The Little Rock Zoo

.The Little Rock Zoo needs to step up and care for the animals better! Please read the several artciles here with deaths, sickness and a bald chimp!

Thursday, May 7, 2009

Bonnie, The Whistling Orangutan

Whistling Orangutan Amazes Scientists: A new talent has been discovered at the National Zoo in Washington, D.C. An orangutan with a penchant for whistling has scientists, and visitors alike, marveling over the evolution of speech.

WASHINGTON -- Every morning, when the crowds at Washington National Zoo start to gather, Bonnie the orangutan makes her appearance.

"She likes to take her time and watch the public. She is very much a people watcher," Erin Stromberg, Bonnie's keeper, said as the 32-year-old orangutan proudly dangles and poses on a cable that is high over the heads of her admirers.

Bonnie is the second oldest and perhaps most theatrical orangutan in the nation's capitol.

"She likes to mimic what we do so she quite often washes windows or sweeps the floor, but she is very inquisitive and is always studying what we do,"Stromberg said.

Bonnie also learned one more skill that has caused quite a stir in the scientific community -- she can whistle.

"I actually did not think it was possible for orangutans to learn how to whistle," said zoo visitor Tara Greene.

While chimpanzees and orangutans have been trained to whistle in the past, Bonnie's ability is highly uncommon as she learned on her own without rewards from human trainers.

"I don't find it too uncommon as far as the possibilities of learning from all the people that stop by. As you watch little kids develop, they learn. I learned how to whistle from my father," said zoo visitor Brad Adams.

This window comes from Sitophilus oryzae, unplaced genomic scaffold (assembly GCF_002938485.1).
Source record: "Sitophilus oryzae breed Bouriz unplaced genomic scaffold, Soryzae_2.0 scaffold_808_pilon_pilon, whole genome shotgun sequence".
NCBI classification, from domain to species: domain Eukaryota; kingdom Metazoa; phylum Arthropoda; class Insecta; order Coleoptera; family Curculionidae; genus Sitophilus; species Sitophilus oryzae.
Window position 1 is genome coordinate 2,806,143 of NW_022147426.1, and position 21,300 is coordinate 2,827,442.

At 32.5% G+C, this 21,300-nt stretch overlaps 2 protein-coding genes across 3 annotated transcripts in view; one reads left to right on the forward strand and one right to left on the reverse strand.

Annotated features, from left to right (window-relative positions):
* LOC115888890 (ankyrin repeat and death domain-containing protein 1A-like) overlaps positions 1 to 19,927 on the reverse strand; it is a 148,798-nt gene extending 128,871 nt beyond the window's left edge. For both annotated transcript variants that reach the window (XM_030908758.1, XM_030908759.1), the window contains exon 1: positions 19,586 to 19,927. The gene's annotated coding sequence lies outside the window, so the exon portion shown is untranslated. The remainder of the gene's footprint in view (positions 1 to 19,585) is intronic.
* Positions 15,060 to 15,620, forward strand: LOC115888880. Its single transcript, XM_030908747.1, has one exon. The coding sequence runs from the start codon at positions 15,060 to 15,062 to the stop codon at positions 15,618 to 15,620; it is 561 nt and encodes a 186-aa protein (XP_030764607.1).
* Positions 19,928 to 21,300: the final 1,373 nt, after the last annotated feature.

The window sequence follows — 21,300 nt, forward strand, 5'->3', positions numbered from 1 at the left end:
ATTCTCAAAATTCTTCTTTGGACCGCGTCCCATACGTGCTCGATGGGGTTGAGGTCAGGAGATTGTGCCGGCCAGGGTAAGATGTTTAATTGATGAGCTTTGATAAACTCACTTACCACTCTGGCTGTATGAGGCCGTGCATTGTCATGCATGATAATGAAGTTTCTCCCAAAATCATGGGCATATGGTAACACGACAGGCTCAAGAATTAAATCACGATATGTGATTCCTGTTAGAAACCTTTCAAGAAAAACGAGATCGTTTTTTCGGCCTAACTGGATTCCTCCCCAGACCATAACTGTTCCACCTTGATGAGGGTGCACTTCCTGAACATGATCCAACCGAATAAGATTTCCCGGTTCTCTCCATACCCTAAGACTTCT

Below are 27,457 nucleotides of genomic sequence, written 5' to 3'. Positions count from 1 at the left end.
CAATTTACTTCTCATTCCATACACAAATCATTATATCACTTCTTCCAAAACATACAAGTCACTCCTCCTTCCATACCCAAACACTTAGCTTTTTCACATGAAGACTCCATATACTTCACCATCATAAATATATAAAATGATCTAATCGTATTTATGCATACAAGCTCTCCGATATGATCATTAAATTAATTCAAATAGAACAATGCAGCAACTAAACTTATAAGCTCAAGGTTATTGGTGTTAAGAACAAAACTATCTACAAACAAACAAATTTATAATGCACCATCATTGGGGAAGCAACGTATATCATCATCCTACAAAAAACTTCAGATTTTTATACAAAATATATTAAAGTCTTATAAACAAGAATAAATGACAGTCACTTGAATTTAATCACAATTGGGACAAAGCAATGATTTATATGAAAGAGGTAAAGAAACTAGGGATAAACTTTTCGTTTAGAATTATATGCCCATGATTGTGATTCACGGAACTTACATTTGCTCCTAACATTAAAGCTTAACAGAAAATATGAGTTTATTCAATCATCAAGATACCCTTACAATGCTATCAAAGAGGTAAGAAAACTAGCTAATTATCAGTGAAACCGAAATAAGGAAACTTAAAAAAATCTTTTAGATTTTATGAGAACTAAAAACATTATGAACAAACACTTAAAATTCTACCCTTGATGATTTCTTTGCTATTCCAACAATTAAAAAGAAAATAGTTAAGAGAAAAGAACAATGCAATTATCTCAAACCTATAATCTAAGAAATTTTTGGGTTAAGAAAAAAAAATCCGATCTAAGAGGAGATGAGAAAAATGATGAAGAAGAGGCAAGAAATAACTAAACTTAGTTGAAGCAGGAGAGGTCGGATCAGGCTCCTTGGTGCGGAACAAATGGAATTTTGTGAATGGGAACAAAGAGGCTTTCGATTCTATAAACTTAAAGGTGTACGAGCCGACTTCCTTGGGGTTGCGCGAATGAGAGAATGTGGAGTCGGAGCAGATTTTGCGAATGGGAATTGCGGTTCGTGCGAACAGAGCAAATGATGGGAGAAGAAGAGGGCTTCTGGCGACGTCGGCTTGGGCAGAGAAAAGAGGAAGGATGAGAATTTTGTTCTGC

Yet, primatologists sayy human ability and apes, vastly differ in this realm. According to primatologists great apes, like chimpanzees and orangutans, can never speak because they do not have the type of vocal cords humans do. However, the fact that Bonnie can learn how to whistle on her own is groundbreaking because it provides insight into how human speech evolved.

In Bonnie's case, Aside from lacking motivation via a reward, the simple act of whistling takes a good amount of control to achieve.

The ape would have to know how to use her lips and control her breath to make a sound.

Stromberg says knowing Bonnie's personality, she is not surprised the orangutan learned to whistle by herself.

"It is kind of her nature. She is very inquisitive. She never misses a beat, and I think she (likes) challenges."

Born in captivity and raised by humans, Bonnie has always been in close contact with her more evolved cousins; Stromberg thinks Bonnie picked up her famous skill from hearing a zookeeper whistle.

Her whistling pastime first began in the 1980s, says Dr. Karyl Swartz of the Great Ape Trust. According to Swartz, the scientific community at the time was not interested in studying ape language. As a result, Bonnie went unnoticed, until two decades later when Bonnie's musical talent has finally become a hot research topic.

Zookeepers and scientists from the Great Ape Trust, including Swartz, experimented with Bonnie's whistle to see how much she could control it.

A researcher would give some short whistles then long ones. Bonnie was able to imitate the whistles of varying lengths -- giving scientists more insight to the evolution of speech.

While the research continues around her, Bonnie continues on, whistling her days away. Although she will probably not win any musical contests with her whistles, she's already a star in the eyes of her fans who come around the country to see the talented whistling orangutan.

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